Meaning “myth,” this hillside village of shady trees and streams was a stopping place for Minoan King Minos, who liked to be entertained with stories (myths). Not only is this the right kind of place to strike up a conversation with locals in a café (friendliness was one of the main reasons a local bartender returned to Crete after living abroad. “Even if you have never been there, you step into a bar in a mountain village and somebody will buy you a coffee.”), but it’s also the start of an ancient Minoan path. Along the hiking trail you can see evidence of the original cobblestones, the Nykteridospilon cave of bats, 14th century churches, and panoramic views which take in the ancient Minoan palace of Myrtos.
Crete boasts several dramatic gorges (canyons), the most famous being the Samaria Gorge in the Chania province. Since we knew we likely wouldn’t make it there, we made sure to visit Lassithi’s remarkably narrow Sarakina, with its steep sides and polychromatic gray-blue-browns. Find the road by heading first to Mitho and wind your way down to the parking area. A five-minute flat path will take you to the gorge. Hiking conditions depend on the water level of its stream, but be prepared to get your feet wet if you want to hike deeper than the mouth.
Next time we’ll visit:
Chrissi (Chrysi) Island
The gem of this region, Chrissi is an uninhabited paradise and protected nature zone that seems to have been plucked from the Bahamas. It’s clear, shallow waters create some of the best beaches in the Mediterranean and it is home to a large Lebanon Cedar forest, Minoan ruins, and a Roman cemetery. Unfortunately it was too windy and cold for us to make the hour-long boat trip worthwhile.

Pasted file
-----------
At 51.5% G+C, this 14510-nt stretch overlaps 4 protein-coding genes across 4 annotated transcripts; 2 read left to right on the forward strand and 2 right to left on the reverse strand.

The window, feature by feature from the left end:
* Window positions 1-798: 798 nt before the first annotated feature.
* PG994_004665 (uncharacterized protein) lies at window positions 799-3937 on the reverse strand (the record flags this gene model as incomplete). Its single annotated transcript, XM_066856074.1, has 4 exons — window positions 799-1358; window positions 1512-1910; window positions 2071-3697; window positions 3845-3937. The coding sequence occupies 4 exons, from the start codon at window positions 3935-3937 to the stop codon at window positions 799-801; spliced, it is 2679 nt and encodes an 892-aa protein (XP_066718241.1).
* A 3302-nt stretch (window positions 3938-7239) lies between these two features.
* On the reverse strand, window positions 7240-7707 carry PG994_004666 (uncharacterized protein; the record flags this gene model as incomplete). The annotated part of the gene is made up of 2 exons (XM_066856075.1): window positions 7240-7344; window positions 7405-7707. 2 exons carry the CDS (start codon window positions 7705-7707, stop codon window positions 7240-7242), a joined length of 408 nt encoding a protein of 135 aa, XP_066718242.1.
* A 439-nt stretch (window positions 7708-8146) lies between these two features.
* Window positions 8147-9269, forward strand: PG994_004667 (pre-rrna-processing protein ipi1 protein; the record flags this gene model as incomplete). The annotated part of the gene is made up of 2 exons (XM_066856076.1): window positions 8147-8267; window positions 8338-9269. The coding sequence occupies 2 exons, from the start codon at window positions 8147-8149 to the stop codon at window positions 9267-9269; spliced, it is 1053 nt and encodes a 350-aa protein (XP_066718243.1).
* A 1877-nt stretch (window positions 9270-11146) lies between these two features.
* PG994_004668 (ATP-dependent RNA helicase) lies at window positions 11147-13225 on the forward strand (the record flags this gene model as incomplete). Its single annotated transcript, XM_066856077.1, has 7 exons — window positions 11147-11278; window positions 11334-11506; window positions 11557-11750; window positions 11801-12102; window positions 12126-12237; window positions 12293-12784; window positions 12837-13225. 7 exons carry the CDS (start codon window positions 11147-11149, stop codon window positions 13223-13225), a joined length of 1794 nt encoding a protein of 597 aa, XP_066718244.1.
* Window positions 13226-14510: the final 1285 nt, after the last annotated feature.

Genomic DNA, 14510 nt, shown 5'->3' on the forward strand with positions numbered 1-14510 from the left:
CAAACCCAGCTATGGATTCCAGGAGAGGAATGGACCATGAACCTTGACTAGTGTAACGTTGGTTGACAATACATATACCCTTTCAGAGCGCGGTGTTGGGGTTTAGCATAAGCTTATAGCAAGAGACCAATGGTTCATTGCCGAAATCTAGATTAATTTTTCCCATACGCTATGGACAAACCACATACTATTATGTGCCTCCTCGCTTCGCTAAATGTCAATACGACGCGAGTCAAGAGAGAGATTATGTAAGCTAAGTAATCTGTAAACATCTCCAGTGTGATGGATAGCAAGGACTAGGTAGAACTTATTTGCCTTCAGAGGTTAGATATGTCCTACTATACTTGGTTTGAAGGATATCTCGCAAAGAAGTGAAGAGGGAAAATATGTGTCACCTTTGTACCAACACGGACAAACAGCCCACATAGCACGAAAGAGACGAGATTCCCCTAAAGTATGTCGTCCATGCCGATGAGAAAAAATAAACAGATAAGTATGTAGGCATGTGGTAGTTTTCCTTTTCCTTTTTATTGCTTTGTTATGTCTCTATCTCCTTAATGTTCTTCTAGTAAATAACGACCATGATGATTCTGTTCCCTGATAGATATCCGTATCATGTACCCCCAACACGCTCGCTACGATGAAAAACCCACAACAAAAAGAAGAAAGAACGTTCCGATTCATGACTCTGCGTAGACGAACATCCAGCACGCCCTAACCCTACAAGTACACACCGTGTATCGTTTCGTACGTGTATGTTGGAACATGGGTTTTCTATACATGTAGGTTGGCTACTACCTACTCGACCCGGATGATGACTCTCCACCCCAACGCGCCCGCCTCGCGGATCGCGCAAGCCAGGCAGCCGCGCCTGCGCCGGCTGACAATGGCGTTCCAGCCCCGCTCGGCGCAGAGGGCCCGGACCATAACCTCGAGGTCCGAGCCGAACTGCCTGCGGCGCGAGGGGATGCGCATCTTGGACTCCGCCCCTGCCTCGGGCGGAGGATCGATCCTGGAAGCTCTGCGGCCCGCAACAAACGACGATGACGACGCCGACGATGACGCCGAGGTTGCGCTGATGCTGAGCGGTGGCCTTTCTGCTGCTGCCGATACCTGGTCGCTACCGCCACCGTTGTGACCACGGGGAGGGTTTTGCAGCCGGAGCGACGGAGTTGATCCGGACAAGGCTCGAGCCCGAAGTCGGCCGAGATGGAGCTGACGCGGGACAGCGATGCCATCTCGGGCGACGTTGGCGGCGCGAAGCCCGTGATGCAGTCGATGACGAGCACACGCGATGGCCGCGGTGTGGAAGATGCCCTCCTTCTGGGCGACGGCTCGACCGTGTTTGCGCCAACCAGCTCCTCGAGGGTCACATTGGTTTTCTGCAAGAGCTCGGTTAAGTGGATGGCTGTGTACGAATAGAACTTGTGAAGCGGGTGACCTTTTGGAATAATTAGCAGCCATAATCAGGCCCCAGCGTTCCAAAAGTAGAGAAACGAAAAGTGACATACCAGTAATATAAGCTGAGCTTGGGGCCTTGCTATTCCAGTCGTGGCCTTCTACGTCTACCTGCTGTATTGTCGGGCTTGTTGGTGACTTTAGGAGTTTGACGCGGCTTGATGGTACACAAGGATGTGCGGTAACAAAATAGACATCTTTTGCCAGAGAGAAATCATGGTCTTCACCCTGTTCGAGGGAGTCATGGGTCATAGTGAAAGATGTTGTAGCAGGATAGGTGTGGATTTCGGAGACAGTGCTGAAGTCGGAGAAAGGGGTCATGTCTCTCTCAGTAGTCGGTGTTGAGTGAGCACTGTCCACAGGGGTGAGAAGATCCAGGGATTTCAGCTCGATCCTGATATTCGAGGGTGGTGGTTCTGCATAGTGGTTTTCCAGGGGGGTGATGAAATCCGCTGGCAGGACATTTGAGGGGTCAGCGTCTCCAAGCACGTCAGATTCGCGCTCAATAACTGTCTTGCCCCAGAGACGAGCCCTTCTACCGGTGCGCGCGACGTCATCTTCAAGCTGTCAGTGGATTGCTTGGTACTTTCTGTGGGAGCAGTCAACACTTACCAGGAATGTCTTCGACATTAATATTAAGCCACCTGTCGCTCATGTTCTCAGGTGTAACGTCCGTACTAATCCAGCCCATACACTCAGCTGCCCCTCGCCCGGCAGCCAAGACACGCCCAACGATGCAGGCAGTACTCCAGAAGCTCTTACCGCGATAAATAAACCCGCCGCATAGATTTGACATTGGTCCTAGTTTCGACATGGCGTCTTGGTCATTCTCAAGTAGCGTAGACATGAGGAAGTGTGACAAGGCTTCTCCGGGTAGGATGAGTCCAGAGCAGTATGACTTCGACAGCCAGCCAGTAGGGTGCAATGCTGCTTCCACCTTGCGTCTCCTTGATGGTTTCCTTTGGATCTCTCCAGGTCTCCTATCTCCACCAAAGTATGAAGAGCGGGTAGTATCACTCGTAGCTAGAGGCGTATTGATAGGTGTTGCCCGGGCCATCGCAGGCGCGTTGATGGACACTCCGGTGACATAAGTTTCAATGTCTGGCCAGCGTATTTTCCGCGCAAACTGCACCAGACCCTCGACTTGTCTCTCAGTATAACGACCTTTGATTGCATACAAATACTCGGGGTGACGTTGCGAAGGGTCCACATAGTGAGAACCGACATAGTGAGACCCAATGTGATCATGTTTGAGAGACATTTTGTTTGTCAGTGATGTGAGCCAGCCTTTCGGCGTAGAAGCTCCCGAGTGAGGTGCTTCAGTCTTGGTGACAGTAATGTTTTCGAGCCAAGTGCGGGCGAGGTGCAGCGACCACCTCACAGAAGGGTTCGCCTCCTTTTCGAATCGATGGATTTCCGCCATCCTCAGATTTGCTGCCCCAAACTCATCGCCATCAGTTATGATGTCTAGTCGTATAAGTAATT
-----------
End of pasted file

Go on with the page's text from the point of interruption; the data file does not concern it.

On the easternmost point of the island, Sitia is remote (although it has a small airport) and therefore less affected by the summer crowds. We planned to visit, but at the last minute altered plans because of timing. It would top our list if we returned.
Purported birthplace of the god Zeus, it now attracts visitors because of interesting stalactites.
Toplou Monastery (Moni Toplou)
The monks at this picturesque 15th century monastery are renowned for honey-making skills, which is one of the staples of Greek food (not to mention – like everything consumed in Crete – ridiculously healthy. More about that later. By arranging a visit, you can learn all about the island’s bee culture.
Its peaceful setting belies the hardships endured by its monks over centuries of foreign invasions. At one point during the Greek Revolution of Independence, all of its monks were slaughtered by the opposing Turks.
Europe’s largest palm forest with a long white beach attached. Caveat emptor: This is one of the greatest tourist draws on Crete, and belongs to the Toplou Monatery. After some degradation during the 1970s and 1980s when it was a popular camping ground for backpackers, the forest is now a protected nature zone.
*Special thanks to the Crete Tourism Board for invaluable assistance with planning this trip, as well as Koutsounari Traditional Cottages for their sponsorship in Koutsounari. To read about our commitment to candid and balanced reviews, see our disclosures page.